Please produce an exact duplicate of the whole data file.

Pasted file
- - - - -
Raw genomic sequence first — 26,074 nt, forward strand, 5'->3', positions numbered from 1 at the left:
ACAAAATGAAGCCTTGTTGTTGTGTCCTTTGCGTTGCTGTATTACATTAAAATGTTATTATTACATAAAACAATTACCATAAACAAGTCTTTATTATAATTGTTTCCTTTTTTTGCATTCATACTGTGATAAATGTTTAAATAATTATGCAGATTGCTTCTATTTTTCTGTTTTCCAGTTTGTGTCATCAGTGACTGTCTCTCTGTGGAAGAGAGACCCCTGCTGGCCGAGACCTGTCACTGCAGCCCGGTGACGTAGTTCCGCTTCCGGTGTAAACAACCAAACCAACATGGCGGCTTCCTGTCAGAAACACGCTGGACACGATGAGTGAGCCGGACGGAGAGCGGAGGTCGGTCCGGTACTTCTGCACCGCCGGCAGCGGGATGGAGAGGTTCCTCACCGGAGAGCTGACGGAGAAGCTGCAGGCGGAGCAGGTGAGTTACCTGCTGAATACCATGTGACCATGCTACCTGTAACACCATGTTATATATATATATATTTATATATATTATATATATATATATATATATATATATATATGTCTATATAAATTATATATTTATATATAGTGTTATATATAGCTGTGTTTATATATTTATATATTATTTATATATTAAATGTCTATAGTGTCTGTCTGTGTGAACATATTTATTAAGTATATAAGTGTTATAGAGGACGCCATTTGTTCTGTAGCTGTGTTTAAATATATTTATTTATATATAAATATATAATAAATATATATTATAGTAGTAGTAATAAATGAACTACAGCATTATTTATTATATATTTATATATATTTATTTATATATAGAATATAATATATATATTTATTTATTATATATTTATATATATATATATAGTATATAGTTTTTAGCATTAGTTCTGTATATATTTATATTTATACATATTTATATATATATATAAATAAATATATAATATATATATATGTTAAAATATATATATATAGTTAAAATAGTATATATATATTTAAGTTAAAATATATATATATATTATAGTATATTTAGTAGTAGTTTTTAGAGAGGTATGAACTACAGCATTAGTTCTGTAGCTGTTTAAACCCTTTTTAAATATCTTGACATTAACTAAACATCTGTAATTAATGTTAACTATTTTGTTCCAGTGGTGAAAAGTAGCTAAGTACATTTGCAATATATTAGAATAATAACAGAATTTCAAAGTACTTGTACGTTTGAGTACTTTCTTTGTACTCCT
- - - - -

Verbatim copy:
Raw genomic sequence first — 26,074 nt, forward strand, 5'->3', positions numbered from 1 at the left:
ACAAAATGAAGCCTTGTTGTTGTGTCCTTTGCGTTGCTGTATTACATTAAAATGTTATTATTACATAAAACAATTACCATAAACAAGTCTTTATTATAATTGTTTCCTTTTTTTGCATTCATACTGTGATAAATGTTTAAATAATTATGCAGATTGCTTCTATTTTTCTGTTTTCCAGTTTGTGTCATCAGTGACTGTCTCTCTGTGGAAGAGAGACCCCTGCTGGCCGAGACCTGTCACTGCAGCCCGGTGACGTAGTTCCGCTTCCGGTGTAAACAACCAAACCAACATGGCGGCTTCCTGTCAGAAACACGCTGGACACGATGAGTGAGCCGGACGGAGAGCGGAGGTCGGTCCGGTACTTCTGCACCGCCGGCAGCGGGATGGAGAGGTTCCTCACCGGAGAGCTGACGGAGAAGCTGCAGGCGGAGCAGGTGAGTTACCTGCTGAATACCATGTGACCATGCTACCTGTAACACCATGTTATATATATATATATTTATATATATTATATATATATATATATATATATATATATATGTCTATATAAATTATATATTTATATATAGTGTTATATATAGCTGTGTTTATATATTTATATATTATTTATATATTAAATGTCTATAGTGTCTGTCTGTGTGAACATATTTATTAAGTATATAAGTGTTATAGAGGACGCCATTTGTTCTGTAGCTGTGTTTAAATATATTTATTTATATATAAATATATAATAAATATATATTATAGTAGTAGTAATAAATGAACTACAGCATTATTTATTATATATTTATATATATTTATTTATATATAGAATATAATATATATATTTATTTATTATATATTTATATATATATATATAGTATATAGTTTTTAGCATTAGTTCTGTATATATTTATATTTATACATATTTATATATATATATAAATAAATATATAATATATATATATGTTAAAATATATATATATAGTTAAAATAGTATATATATATTTAAGTTAAAATATATATATATATTATAGTATATTTAGTAGTAGTTTTTAGAGAGGTATGAACTACAGCATTAGTTCTGTAGCTGTTTAAACCCTTTTTAAATATCTTGACATTAACTAAACATCTGTAATTAATGTTAACTATTTTGTTCCAGTGGTGAAAAGTAGCTAAGTACATTTGCAATATATTAGAATAATAACAGAATTTCAAAGTACTTGTACGTTTGAGTACTTTCTTTGTACTCCT